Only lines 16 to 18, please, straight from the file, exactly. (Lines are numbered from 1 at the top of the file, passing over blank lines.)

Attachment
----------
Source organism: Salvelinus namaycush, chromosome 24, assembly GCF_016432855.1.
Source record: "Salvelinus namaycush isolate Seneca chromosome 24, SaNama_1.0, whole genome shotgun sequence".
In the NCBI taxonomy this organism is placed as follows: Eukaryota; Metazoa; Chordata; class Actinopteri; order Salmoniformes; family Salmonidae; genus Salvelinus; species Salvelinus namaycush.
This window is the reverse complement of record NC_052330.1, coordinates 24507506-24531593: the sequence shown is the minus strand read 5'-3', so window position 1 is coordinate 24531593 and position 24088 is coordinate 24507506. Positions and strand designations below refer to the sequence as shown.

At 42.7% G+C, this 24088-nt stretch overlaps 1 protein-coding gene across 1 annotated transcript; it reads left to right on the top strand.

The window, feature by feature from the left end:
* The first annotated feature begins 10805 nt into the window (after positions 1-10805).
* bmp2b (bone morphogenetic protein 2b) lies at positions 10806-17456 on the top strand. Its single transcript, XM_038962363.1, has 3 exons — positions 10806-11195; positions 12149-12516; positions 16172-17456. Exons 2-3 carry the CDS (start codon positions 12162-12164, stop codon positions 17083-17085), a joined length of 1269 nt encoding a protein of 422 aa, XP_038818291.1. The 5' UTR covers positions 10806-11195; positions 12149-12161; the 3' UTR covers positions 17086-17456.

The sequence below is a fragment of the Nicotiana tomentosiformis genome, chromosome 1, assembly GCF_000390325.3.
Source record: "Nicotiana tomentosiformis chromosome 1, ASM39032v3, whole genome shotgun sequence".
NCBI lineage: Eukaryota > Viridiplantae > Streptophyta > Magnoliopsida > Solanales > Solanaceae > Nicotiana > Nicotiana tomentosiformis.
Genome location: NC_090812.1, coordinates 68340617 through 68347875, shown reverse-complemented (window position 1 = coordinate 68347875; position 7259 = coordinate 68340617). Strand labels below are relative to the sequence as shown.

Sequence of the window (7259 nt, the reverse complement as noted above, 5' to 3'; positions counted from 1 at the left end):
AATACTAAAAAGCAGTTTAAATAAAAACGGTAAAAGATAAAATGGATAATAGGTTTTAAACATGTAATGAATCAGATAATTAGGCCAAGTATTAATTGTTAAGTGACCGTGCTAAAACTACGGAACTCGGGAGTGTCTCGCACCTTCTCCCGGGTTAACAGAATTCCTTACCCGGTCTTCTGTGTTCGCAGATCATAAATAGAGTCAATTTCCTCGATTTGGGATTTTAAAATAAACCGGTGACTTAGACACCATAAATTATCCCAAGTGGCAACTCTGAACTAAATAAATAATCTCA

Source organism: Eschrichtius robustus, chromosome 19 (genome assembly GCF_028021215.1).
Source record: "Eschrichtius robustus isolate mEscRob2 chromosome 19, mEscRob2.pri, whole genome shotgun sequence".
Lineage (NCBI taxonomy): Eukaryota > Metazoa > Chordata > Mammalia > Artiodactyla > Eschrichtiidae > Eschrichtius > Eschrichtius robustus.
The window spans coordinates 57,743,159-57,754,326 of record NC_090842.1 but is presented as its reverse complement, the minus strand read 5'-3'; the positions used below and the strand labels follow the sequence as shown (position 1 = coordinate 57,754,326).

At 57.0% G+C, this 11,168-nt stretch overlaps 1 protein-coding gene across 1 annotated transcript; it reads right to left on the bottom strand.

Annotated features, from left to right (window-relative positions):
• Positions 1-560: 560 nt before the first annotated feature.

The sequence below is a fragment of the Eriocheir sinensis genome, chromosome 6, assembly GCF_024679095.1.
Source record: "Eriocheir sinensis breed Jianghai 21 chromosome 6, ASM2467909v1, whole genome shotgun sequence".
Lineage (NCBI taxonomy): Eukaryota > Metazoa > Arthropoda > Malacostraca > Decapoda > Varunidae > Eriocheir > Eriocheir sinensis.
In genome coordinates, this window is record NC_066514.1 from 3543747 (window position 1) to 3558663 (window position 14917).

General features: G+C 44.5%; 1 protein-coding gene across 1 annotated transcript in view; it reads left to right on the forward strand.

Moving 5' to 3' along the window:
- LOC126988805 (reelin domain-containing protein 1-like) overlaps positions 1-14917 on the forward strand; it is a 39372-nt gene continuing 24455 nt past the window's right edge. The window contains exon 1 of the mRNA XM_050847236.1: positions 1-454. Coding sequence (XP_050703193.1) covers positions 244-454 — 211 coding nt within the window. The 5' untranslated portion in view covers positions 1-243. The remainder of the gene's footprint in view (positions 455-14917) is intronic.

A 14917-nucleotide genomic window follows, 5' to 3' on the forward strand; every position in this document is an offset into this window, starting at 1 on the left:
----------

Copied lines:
Source record: "Eschrichtius robustus isolate mEscRob2 chromosome 19, mEscRob2.pri, whole genome shotgun sequence".
Lineage (NCBI taxonomy): Eukaryota > Metazoa > Chordata > Mammalia > Artiodactyla > Eschrichtiidae > Eschrichtius > Eschrichtius robustus.
The window spans coordinates 57,743,159-57,754,326 of record NC_090842.1 but is presented as its reverse complement, the minus strand read 5'-3'; the positions used below and the strand labels follow the sequence as shown (position 1 = coordinate 57,754,326).